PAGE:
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If you are a member of the public looking for information and advice about coronavirus (COVID-19), including information about the COVID-19 vaccine, go to the NHS website. You can also find guidance and support on the GOV.UK website.
NHS staff will begin vaccinating people aged 65 to 69 and those who are clinically vulnerable against COVID from tomorrow (Monday) with over one million people already invited to book a jab.
Almost 1.2 million letters were due to land on doorsteps by yesterday (Saturday) asking people to log on to the national booking service at www.nhs.uk/covid-vaccination with another 1.2 million due to arrive this week.
Anyone unable to book online can call 119 free of charge, anytime between 7am and 11pm seven days a week.
Those who receive a letter can choose from more than 100 large scale vaccination centres or almost 200 pharmacy services.
In the next phase which begins tomorrow, GP led vaccination sites will focus initially on the clinically vulnerable from cohort 6 because of the relationship between general practice and those with long term conditions, and continuity of care.
Should somebody aged 65 to 69 want to wait to be called by their local GP vaccination service or who have already received the jab they do not need to respond to their invitation.
The drive to jab them comes after the NHS vaccinated more than 12 million people in the first four priority groups, which included those aged 70 and over, care home residents and staff, the extremely clinically vulnerable and NHS staff, in a matter of weeks.
More High Street pharmacists are being invited to take part as the programme continues to accelerate.
Sir Simon Stevens, NHS chief executive said: “After a strong start the NHS vaccination programme, the biggest and fastest in Europe, is entering a new phase tomorrow.
“Thanks to the hard work of staff the NHS has protected more than 12 million of the most vulnerable people against COVID people in a matter of weeks.
“This is an exciting moment as we now move on to those aged 65 and over and the clinically vulnerable as part of our plan to vaccinate as many people as possible who can benefit from it.
“However, if you have already been offered a jab but have not taken it up it is not too late. Please come forward and help us to help you.”
Health and Social Care Secretary Matt Hancock said: “The vaccination programme is continuing at an unprecedented speed and, as we’re on target to offer vaccines to all those in the first four priority groups by Monday, we are determined to keep up the momentum by expanding it even further.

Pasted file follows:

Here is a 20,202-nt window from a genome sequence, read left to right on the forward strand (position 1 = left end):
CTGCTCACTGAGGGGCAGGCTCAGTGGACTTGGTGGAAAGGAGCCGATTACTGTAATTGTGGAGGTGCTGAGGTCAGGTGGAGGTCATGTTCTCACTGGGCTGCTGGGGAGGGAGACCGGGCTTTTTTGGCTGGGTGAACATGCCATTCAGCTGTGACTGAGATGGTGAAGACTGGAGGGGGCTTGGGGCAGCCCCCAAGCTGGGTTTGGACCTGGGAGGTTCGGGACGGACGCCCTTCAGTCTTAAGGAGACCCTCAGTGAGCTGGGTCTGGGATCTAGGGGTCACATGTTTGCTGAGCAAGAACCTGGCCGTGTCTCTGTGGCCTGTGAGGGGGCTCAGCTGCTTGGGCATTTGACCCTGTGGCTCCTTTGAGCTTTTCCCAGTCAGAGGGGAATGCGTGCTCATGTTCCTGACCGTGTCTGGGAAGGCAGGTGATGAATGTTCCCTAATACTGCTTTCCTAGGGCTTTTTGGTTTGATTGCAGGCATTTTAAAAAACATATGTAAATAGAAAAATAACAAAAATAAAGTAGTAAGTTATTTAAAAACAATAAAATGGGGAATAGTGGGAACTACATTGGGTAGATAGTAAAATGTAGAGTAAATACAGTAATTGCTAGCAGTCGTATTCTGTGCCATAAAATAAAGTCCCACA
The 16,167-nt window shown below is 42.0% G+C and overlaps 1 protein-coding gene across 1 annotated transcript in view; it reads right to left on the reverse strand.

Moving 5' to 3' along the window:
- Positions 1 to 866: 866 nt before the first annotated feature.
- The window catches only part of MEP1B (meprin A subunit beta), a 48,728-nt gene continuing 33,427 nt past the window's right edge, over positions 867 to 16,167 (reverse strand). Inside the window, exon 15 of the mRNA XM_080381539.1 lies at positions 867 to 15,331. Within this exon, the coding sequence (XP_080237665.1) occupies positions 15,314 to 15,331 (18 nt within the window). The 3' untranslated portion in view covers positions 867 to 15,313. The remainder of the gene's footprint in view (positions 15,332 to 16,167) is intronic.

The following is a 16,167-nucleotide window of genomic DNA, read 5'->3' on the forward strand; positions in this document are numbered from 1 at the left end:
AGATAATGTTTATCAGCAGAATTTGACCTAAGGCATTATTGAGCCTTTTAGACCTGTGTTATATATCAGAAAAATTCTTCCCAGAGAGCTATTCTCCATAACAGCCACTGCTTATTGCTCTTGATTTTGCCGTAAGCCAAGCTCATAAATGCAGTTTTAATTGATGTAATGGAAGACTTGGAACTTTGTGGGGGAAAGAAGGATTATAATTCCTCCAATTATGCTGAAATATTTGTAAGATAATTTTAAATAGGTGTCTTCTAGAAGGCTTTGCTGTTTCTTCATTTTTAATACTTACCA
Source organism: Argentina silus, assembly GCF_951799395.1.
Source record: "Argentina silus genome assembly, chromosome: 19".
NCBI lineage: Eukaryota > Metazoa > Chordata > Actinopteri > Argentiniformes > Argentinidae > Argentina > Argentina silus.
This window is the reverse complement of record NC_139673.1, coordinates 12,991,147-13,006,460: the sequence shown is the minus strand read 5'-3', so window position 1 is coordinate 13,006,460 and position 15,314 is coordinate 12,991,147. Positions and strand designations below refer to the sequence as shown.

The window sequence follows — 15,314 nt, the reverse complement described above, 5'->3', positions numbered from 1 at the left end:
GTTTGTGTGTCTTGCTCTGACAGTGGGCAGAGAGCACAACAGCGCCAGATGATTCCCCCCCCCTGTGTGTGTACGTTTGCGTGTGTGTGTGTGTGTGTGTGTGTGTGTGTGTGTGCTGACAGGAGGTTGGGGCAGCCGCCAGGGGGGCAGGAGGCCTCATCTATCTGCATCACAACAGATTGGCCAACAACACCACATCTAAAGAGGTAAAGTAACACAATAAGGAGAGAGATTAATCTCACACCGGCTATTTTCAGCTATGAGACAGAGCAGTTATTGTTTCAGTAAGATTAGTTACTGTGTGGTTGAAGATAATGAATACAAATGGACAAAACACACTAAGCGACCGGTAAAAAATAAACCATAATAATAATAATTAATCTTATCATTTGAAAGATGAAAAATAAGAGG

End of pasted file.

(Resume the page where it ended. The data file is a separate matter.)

“The NHS is doing everything it can to offer vaccines to the most vulnerable as quickly as possible, and today’s news will mean millions more at-risk individuals will be able to access a jab from next week.
“We will continue to accelerate the vaccination programme even further and I want to thank everyone in the NHS, volunteers and the armed forces for their tireless dedication.”
Vaccine Minister Nadhim Zahawi said: “The NHS is working tirelessly to protect our loved ones from this terrible virus and I’m delighted the majority of people who are most at risk have now been offered a vaccine.
“Every jab in the arm is another step closer to returning to normality in the future and that’s why we are now inviting the next priority group to book their appointments.
“If you are aged 65 and over, sit tight and you will be contacted by the NHS soon to book an appointment. I encourage everyone invited to book their jab as soon as they’re contacted, so they can protect themselves and others from the virus.”
People aged 70 or over should contact the national booking service while health and care workers should speak to their employers.
People who book into a vaccine centre will be greeted by volunteers who will marshal car parks and register them when they arrive.
They will receive a health status check and a pre-vaccination assessment before they have their jab.
Appointments are staggered to allow for social distancing and people who do book are being asked not to turn up early to avoid creating queues.
GPs are contacting those who are housebound to jab them at home.
Vaccines are currently being administered at over 1,500 sites across the country including mosques and museums to rugby grounds and cathedrals.
Sites have been chosen to ensure that the vast majority of people, 98%, live within 10 miles of at least one vaccination service.
The NHS made history when Maggie Keenan became the first person in the world to be protected against coronavirus outside of a clinical trial when she received the Pfizer vaccine at Coventry Hospital on 8 December.
The NHS was also the first health system to deliver the new Oxford AstraZeneca coronavirus vaccine when Brian Pinker, 82, was jabbed last Monday.
The JCVI defines clinically vulnerable people as those with:
- chronic respiratory disease, including chronic obstructive pulmonary disease (COPD), cystic fibrosis and severe asthma
- chronic heart disease (and vascular disease)
- chronic kidney disease
- chronic liver disease
- chronic neurological disease including epilepsy
- Down’s syndrome
- severe and profound learning disability
- solid organ, bone marrow and stem cell transplant recipients
- people with specific cancers
- immunosuppression due to disease or treatment
- asplenia and splenic dysfunction
- morbid obesity
- severe mental illness